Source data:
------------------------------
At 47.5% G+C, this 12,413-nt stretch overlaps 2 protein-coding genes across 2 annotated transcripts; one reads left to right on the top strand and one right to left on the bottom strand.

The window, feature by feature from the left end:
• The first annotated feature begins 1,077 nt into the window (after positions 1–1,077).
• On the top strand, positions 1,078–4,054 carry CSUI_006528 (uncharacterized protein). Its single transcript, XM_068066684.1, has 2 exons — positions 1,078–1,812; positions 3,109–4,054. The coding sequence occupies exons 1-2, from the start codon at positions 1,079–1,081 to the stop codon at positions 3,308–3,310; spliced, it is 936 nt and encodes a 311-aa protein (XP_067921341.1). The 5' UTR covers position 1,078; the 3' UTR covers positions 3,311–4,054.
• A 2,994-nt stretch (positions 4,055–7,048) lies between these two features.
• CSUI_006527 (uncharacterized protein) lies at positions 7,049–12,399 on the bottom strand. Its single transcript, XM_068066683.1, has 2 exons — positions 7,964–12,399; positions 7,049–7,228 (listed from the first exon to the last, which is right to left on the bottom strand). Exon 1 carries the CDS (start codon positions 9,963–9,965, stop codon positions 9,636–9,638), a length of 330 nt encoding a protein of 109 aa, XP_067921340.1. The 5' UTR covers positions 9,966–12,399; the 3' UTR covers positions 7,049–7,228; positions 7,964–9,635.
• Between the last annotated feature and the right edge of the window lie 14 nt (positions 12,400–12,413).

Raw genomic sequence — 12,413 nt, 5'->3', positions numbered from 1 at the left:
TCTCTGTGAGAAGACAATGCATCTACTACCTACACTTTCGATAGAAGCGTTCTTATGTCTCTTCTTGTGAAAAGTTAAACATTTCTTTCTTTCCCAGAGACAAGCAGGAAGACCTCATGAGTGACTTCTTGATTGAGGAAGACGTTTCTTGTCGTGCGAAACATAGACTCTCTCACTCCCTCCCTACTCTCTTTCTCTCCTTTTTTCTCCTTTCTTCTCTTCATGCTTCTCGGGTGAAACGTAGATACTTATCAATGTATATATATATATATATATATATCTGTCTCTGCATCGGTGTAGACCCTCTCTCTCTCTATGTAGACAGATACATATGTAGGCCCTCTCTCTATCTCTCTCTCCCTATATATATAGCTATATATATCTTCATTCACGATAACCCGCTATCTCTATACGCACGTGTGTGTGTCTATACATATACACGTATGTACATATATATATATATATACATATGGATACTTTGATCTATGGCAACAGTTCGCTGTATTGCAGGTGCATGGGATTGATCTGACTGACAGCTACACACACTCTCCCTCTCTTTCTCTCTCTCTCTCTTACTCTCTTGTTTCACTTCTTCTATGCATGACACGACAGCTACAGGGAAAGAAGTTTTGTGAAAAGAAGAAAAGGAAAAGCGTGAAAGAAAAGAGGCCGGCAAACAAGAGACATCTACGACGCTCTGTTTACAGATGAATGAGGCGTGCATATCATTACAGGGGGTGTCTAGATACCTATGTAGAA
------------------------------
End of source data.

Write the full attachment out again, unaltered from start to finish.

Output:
At 47.5% G+C, this 12,413-nt stretch overlaps 2 protein-coding genes across 2 annotated transcripts; one reads left to right on the top strand and one right to left on the bottom strand.

The window, feature by feature from the left end:
• The first annotated feature begins 1,077 nt into the window (after positions 1–1,077).
• On the top strand, positions 1,078–4,054 carry CSUI_006528 (uncharacterized protein). Its single transcript, XM_068066684.1, has 2 exons — positions 1,078–1,812; positions 3,109–4,054. The coding sequence occupies exons 1-2, from the start codon at positions 1,079–1,081 to the stop codon at positions 3,308–3,310; spliced, it is 936 nt and encodes a 311-aa protein (XP_067921341.1). The 5' UTR covers position 1,078; the 3' UTR covers positions 3,311–4,054.
• A 2,994-nt stretch (positions 4,055–7,048) lies between these two features.
• CSUI_006527 (uncharacterized protein) lies at positions 7,049–12,399 on the bottom strand. Its single transcript, XM_068066683.1, has 2 exons — positions 7,964–12,399; positions 7,049–7,228 (listed from the first exon to the last, which is right to left on the bottom strand). Exon 1 carries the CDS (start codon positions 9,963–9,965, stop codon positions 9,636–9,638), a length of 330 nt encoding a protein of 109 aa, XP_067921340.1. The 5' UTR covers positions 9,966–12,399; the 3' UTR covers positions 7,049–7,228; positions 7,964–9,635.
• Between the last annotated feature and the right edge of the window lie 14 nt (positions 12,400–12,413).

Raw genomic sequence — 12,413 nt, 5'->3', positions numbered from 1 at the left:
TCTCTGTGAGAAGACAATGCATCTACTACCTACACTTTCGATAGAAGCGTTCTTATGTCTCTTCTTGTGAAAAGTTAAACATTTCTTTCTTTCCCAGAGACAAGCAGGAAGACCTCATGAGTGACTTCTTGATTGAGGAAGACGTTTCTTGTCGTGCGAAACATAGACTCTCTCACTCCCTCCCTACTCTCTTTCTCTCCTTTTTTCTCCTTTCTTCTCTTCATGCTTCTCGGGTGAAACGTAGATACTTATCAATGTATATATATATATATATATATATCTGTCTCTGCATCGGTGTAGACCCTCTCTCTCTCTATGTAGACAGATACATATGTAGGCCCTCTCTCTATCTCTCTCTCCCTATATATATAGCTATATATATCTTCATTCACGATAACCCGCTATCTCTATACGCACGTGTGTGTGTCTATACATATACACGTATGTACATATATATATATATATACATATGGATACTTTGATCTATGGCAACAGTTCGCTGTATTGCAGGTGCATGGGATTGATCTGACTGACAGCTACACACACTCTCCCTCTCTTTCTCTCTCTCTCTCTTACTCTCTTGTTTCACTTCTTCTATGCATGACACGACAGCTACAGGGAAAGAAGTTTTGTGAAAAGAAGAAAAGGAAAAGCGTGAAAGAAAAGAGGCCGGCAAACAAGAGACATCTACGACGCTCTGTTTACAGATGAATGAGGCGTGCATATCATTACAGGGGGTGTCTAGATACCTATGTAGAA